(That was indeed the piece that crystallized this intuition for me, and I think Ray got this broader concept from me)
Yuppers. Yeah, the idea I'm trying to get at here could be conceptualized as "take the underlying generator that outputs Research Debt, and then lean hard into using it as an explanatory theory, and see that other hypotheses turn up when you take that seriously." (I'd already read research debt too at the time Oli first explained this concept to me. I think Oli's additional contribution was thinking in terms of chunks being a limiting factor. He didn't specific working memory precisely as the constraint. I later thought about the intersection of working-memory-in-particular after writing You Have About Five Words and later thinking about some implications on this comment here) Oli had left the number of chunks available deliberately vague, and I'm now concretely predicting that people can only build theories systems that don't require them to hold more than 4-10* chunks at once. *where "10" is an ass-pulled number for "how much your working memory can really be improved via writing things done." [I don't know if Oli thinks working-memory-in-particular makes sense to think of as the bottleneck]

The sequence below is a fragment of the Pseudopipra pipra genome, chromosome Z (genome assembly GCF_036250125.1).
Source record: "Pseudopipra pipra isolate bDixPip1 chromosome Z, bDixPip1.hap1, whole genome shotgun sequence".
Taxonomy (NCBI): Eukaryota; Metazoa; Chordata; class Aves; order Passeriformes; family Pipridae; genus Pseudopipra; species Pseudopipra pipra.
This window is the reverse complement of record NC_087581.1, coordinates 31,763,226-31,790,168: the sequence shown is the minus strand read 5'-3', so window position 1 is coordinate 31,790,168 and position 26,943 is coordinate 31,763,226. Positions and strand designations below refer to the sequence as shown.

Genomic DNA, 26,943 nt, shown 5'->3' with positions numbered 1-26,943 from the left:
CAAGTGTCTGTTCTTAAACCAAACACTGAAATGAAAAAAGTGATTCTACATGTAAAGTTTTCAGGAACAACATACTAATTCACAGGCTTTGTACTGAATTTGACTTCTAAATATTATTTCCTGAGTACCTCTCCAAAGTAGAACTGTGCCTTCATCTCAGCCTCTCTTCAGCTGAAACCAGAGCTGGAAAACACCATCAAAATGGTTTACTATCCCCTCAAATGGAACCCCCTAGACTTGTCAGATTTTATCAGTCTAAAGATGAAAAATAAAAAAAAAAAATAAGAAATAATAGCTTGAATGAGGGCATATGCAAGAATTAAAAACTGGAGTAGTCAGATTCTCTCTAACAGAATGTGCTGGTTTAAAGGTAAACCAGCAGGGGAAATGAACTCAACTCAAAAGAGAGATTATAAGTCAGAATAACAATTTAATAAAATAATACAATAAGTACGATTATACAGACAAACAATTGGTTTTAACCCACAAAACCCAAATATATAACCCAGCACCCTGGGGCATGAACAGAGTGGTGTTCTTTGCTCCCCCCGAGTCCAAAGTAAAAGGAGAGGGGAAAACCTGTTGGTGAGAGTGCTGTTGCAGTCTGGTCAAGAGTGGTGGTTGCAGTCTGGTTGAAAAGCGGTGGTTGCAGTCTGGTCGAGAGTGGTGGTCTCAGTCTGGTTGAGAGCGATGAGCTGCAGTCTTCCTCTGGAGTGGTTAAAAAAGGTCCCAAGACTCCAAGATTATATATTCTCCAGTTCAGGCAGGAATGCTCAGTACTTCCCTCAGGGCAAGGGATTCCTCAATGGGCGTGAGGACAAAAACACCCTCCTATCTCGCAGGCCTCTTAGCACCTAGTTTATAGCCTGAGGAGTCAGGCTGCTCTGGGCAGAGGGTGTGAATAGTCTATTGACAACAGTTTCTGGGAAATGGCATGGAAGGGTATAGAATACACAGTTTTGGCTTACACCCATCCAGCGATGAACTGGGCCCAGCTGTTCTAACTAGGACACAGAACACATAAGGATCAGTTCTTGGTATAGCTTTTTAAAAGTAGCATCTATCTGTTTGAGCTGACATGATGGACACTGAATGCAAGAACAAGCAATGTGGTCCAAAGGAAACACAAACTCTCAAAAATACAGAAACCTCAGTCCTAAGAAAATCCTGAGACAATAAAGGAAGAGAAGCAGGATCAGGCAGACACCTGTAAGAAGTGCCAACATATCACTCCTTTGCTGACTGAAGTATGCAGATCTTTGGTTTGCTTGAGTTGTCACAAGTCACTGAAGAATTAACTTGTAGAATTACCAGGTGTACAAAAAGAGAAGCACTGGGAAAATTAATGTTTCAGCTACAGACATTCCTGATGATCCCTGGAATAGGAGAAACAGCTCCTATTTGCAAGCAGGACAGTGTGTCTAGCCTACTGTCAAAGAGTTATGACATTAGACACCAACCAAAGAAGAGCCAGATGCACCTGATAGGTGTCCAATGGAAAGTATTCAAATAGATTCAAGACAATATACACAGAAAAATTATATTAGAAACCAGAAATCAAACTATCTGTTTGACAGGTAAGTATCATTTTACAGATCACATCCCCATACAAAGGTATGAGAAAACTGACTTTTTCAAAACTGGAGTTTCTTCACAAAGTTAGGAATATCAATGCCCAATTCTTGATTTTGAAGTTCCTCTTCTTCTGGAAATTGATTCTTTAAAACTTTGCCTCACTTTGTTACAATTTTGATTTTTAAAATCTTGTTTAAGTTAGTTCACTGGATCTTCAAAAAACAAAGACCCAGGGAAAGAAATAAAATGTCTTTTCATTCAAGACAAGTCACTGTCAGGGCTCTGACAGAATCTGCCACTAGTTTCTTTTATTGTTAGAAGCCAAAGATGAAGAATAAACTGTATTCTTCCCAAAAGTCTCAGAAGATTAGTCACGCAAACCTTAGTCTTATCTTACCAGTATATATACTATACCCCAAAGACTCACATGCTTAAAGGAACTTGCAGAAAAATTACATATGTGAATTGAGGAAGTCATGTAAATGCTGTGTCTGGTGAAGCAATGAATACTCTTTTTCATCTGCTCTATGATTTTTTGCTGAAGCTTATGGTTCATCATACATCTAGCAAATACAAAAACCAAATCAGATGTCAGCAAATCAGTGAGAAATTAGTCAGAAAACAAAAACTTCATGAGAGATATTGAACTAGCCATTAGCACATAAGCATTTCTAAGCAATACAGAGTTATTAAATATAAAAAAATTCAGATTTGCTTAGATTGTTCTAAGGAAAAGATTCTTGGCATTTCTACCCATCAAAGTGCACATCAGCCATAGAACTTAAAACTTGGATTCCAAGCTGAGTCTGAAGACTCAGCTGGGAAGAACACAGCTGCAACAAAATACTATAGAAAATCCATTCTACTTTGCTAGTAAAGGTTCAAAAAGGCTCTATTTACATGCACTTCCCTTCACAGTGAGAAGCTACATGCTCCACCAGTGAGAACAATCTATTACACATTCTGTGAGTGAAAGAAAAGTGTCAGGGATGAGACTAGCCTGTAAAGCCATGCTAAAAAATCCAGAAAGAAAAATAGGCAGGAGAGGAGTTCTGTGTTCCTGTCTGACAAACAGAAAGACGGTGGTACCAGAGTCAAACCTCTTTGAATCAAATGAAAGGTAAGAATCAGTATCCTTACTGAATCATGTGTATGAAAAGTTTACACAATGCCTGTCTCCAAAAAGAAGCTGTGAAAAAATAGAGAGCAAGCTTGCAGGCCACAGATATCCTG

After learning a new concept, it is important to "play with it" for a while. Because the new concept is initially not associated with anything, so you probably will not see what it is good for. For example, if someone tells you "a prime number is an integer number greater than one that can only be divided by itself and by one", that is easy to understand (even easier if they also give you a few examples of primes and non-primes), but it is not obvious why is this concept important and how could it be used. But when the person also tells you "the number of primes is infinite... each integer can be uniquely factored into primes... some numbers are obviously not primes, but we don't know a simple method to find out whether a large number is a prime... in arithmetic modulo n you can define addition, subtraction, and multiplication for any n, but you can unambiguously define division only when n is prime..." and perhaps introduces a concept of "relative primes" and the Chinese remainder theorem... then you may start getting ideas of how it could be useful, such as "so, if we take two primes so big that we can barely verify their primeness, and multiply them, it will be almost impossible to factor the result, but it would be trivial to verify when the original two numbers are provided -- I wonder whether we could use this as a form of signature."